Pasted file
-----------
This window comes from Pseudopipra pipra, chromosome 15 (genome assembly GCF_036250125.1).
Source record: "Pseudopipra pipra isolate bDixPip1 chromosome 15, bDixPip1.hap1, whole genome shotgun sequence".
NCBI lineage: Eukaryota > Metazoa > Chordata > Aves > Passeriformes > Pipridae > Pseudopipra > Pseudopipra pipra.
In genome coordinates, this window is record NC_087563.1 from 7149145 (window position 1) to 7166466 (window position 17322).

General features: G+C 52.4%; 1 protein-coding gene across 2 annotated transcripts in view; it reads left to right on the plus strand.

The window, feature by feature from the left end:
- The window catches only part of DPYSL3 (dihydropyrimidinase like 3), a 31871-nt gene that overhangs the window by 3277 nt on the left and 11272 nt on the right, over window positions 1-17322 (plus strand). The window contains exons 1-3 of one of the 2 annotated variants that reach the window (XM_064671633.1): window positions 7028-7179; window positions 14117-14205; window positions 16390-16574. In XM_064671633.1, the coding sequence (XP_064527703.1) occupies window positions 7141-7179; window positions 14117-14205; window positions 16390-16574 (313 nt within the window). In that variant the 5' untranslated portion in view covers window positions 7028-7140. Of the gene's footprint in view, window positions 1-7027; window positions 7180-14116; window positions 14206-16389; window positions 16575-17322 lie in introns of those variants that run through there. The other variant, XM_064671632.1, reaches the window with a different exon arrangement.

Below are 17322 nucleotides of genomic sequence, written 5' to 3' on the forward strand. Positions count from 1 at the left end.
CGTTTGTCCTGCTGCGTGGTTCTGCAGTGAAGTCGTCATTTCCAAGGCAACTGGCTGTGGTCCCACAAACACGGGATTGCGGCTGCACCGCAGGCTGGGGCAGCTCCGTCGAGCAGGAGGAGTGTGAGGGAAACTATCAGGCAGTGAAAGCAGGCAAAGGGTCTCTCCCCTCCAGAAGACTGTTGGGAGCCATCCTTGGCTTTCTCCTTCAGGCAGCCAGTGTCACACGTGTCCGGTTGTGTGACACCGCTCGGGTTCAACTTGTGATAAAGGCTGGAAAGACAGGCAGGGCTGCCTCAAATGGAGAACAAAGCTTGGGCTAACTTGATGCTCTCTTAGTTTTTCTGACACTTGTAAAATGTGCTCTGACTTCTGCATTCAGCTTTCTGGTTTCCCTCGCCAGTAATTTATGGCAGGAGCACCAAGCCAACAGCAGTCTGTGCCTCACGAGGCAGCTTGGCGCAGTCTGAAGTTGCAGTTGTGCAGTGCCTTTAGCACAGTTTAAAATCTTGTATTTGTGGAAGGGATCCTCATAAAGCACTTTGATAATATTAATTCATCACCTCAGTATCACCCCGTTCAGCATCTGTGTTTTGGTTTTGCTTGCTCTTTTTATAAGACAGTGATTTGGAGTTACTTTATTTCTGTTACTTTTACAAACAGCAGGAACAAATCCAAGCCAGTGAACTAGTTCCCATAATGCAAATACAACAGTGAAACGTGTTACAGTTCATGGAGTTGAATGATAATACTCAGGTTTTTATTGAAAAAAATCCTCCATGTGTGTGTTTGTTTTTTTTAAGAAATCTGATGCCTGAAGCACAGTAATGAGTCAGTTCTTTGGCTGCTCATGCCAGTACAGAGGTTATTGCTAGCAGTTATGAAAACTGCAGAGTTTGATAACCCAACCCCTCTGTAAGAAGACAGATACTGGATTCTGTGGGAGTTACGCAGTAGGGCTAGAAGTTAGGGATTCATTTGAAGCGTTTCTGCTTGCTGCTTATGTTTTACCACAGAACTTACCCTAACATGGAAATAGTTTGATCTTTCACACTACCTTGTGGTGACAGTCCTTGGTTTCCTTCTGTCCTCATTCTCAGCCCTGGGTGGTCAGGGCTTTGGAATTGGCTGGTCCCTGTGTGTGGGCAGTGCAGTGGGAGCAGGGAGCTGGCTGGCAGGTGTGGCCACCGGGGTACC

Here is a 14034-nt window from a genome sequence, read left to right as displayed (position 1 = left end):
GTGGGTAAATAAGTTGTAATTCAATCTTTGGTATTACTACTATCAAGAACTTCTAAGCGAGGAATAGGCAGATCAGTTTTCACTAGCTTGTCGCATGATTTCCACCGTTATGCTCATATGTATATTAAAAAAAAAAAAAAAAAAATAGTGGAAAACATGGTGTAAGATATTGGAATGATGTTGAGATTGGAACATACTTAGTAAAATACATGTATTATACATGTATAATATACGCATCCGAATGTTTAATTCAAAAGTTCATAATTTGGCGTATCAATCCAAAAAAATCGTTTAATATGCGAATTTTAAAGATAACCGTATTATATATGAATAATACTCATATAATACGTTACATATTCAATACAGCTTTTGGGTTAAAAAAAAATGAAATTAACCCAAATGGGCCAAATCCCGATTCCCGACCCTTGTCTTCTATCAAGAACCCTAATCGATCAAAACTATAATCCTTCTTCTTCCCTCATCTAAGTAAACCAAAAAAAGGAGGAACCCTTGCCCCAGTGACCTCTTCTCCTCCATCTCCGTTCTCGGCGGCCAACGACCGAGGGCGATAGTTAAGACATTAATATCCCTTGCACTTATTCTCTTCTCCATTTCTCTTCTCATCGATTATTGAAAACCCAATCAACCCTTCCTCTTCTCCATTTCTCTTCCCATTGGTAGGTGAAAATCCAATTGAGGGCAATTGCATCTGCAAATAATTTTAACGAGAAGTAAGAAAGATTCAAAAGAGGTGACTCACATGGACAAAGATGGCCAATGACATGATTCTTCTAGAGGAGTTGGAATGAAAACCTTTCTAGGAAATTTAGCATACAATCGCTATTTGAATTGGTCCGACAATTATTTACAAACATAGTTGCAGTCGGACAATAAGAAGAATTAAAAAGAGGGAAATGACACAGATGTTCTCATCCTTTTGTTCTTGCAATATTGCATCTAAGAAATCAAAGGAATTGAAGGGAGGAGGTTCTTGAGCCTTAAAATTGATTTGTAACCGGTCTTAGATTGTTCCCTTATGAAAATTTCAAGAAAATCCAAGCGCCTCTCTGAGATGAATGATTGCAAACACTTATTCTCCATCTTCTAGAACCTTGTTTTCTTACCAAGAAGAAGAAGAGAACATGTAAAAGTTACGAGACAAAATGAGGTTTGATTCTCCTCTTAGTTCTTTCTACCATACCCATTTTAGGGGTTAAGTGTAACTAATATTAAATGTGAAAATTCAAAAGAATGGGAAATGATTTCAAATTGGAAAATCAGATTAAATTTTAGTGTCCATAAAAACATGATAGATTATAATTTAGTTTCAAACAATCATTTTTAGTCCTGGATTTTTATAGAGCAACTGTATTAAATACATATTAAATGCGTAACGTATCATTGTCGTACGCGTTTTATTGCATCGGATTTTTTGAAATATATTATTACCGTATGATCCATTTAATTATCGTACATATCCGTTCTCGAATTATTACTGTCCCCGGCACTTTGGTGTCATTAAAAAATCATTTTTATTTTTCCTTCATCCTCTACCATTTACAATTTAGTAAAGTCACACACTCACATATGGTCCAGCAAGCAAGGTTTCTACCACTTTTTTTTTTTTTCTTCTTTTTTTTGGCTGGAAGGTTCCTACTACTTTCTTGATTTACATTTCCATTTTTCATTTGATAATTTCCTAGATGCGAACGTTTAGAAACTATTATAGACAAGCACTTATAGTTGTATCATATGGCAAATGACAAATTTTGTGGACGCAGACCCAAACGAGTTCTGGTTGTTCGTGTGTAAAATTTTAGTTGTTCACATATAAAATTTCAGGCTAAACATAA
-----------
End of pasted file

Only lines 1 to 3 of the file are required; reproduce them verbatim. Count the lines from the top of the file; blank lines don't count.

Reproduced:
This window comes from Pseudopipra pipra, chromosome 15 (genome assembly GCF_036250125.1).
Source record: "Pseudopipra pipra isolate bDixPip1 chromosome 15, bDixPip1.hap1, whole genome shotgun sequence".
NCBI lineage: Eukaryota > Metazoa > Chordata > Aves > Passeriformes > Pipridae > Pseudopipra > Pseudopipra pipra.